If you stay stuck looking to the left or the right, you’ll miss the miracle in sight.Tweet
In Luke 6, on a Sabbath day (a day of rest), Jesus passes through the fields where his homies, the disciples, were hanging out. They were picking grain, shaking them in their hands like a pack of skittles, and tearing them up. (I don’t know why I want to put a laugh out loud right here: LOL).
In this moment of pure joy, sabbath delight, snacking, and hanging, the disciples were met by some Pharisees. I was tempted to say haters, but I won’t deem them to be haters, more like stuck in their ways.
The Pharisees are an interesting bunch of religious leaders. They were intelligent men, knew tons of Old Testament Scripture, had a bunch of laws and customs that they lived by. The Pharisees were still living by the Mosiac Law, which taught it was unlawful to be working in the fields on the Sabbath. So when they see these disciples, wannabe students of the Rabbi Jesus, they confront what they are doing in the fields.
‘Maybe they wanted to look cool and eat skittles too, or maybe they were used to calling out people that weren’t like them.’
How often do you and I call out people that we do not have a relationship with? How often do we stereotype other ethnic groups of people? How quick are we to judge without knowing any backstory or history to a person’s life? How often do we allow our differences to separate us?
What I love about the next few verses at the beginning of Luke 6, is how the big homie, Jesus responds. (Listen, if you ever been in a tight situation growing up, you would call on the big homie in the hood to help you out.)
Side note: One time, my big homie (James Homes) almost got beat down by another big homie trying to save me and my boy Matt. hahaha, that’s a story for another time, though!
In this situation, the disciples didn’t even have to say anything. Jesus was on deck (on standby), ready to respond to their question. Jesus, as He often does, hits the Pharisees with some Scripture that they would have known. He gives them a story. We all love stories and we remember stories. Why? Stories help us process and think. Jesus was a master storyteller.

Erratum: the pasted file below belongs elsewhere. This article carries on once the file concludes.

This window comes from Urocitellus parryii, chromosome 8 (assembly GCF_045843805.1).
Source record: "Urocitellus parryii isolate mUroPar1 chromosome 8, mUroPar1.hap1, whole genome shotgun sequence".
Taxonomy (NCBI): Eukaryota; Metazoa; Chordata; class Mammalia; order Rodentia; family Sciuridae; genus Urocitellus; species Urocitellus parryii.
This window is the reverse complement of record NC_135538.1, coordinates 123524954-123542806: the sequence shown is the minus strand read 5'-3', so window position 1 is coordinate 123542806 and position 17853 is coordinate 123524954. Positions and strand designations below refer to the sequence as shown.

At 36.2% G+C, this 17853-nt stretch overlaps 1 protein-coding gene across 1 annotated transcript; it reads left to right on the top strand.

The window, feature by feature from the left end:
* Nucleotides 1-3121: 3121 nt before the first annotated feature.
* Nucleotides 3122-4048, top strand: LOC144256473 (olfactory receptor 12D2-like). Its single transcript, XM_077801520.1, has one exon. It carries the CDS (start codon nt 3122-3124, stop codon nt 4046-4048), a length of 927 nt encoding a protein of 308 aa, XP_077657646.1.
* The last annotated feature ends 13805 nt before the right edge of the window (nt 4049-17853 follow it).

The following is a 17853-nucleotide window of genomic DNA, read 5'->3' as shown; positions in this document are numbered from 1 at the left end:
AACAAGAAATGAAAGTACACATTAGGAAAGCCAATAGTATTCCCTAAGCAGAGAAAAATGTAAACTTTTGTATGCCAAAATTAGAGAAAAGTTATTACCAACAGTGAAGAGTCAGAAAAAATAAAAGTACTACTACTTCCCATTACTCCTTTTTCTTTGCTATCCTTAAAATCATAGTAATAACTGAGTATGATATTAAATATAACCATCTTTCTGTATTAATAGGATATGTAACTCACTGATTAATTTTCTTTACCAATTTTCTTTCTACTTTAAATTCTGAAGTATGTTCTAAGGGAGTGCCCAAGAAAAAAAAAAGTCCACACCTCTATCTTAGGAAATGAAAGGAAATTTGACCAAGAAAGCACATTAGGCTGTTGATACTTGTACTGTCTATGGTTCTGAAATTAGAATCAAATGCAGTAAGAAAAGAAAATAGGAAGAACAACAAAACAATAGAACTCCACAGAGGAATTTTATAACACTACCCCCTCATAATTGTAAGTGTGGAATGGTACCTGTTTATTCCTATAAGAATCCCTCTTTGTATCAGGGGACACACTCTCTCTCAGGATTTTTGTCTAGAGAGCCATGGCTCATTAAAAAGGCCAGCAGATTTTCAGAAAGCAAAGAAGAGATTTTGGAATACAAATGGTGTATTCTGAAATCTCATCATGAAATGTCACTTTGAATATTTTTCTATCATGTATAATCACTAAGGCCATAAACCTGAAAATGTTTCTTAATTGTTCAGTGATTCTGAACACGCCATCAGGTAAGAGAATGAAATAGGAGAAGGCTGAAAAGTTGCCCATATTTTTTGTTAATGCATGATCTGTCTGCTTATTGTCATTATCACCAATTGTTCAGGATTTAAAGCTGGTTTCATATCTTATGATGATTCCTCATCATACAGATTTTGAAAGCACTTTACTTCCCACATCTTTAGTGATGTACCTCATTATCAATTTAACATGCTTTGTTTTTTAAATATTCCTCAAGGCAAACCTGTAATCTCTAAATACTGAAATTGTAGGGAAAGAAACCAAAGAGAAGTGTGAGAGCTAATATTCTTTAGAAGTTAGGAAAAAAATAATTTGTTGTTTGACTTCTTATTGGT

Jesus shares his story about David and how David set aside the law to fulfill a mission of feeding those around him who were in need. In verse 5, Jesus then drops the mic on the Pharisees. He says, “The Son of Man is Lord of the Sabbath.” In His reference to David, Jesus points people to a greater David; one in whom He has the authority to keep the Sabbath and redefine it by helping those around Him no matter what day of the week it is.
The text transitions us to another time Jesus was in the Synagogue (a place of worship) on the Sabbath day teaching. There was a man there who had a shriveled hand that looked like ol’ boy from Scary Movie. You know the scene when he was like grab my hand, my strong hand. haha (If you haven’t seen it, make sure you click the picture for the clip)
Well, this guy was in the Synagogue, kicking it with Jesus. Jesus, with all eyes on him by the religious leaders, asked the man to come near. Can you picture this scene? The religious leaders circled around ready to pop off (come at and accuse Jesus and his followers). Jesus remembers their question from the last Sabbath encounter and says, “Is it lawful to do good on the Sabbath or to do evil, to save life or to destroy it?” (v. 9)
The man stretches out his hand towards Jesus, and it is restored. A miracle!!! Look what happens next, and this is what I don’t want us to miss: “They, the Scribes (teachers of the law) and Pharisees, however, were filled with rage and started discussing with one another what they should do to Jesus.” (v. 11) Hold up, wait a minute!
A man is healed, but because it’s done ‘out of order’ or not according to your customs, you are mad!? This man’s needs were met and they were more focused on religiosity and Jesus violating the Sabbath. How often do we see this? They show no interest in this man’s condition and totally dismissed him.
They missed it. We miss it. I miss it! In this quarantine, how often have I missed the miracle? The miracle of life? The miracle of income? The miracle to serve and give? The miracle of meeting the needs of others? The miracle of bills getting paid, food on the table, technology to stay connected, etc.
How often do I look at something God is doing in someone’s life and feel a bit of envy? How often do you miss out on what God is doing because your focus is on yourself or on something that you have no business even thinking or worrying about?
I know it took me a while to get to my main point, but I wanted to give some context. I was reminded by my squad at (Transformation Church) on a zoom call that God’s goodness and faithful love are pursuing me all the days of my life. (Psalm 23:6) Despite what I do or what I have done, I have eternal life in God, and that in and of itself is a miracle.
When we say yes to Jesus, we rise with Him and we get a new identity and life. That’s a miracle!Tweet
I hope this is a reminder for you to pause, to reflect, to see the beauty in ashes, to see the light in the darkness, and to see that we are living miracles.
Here are some good closing reminders to say to yourself:
I am breathing… therefore, I have a purpose.
I am alive… therefore, I have a ministry.
I am here… therefore, I have a mission.
Give yourself grace.
Give others grace.
Even when you don’t understand something, give grace.
“Grace humbles us without degrading us and elevates us without inflating us.” – Dr. Ken BoaTweet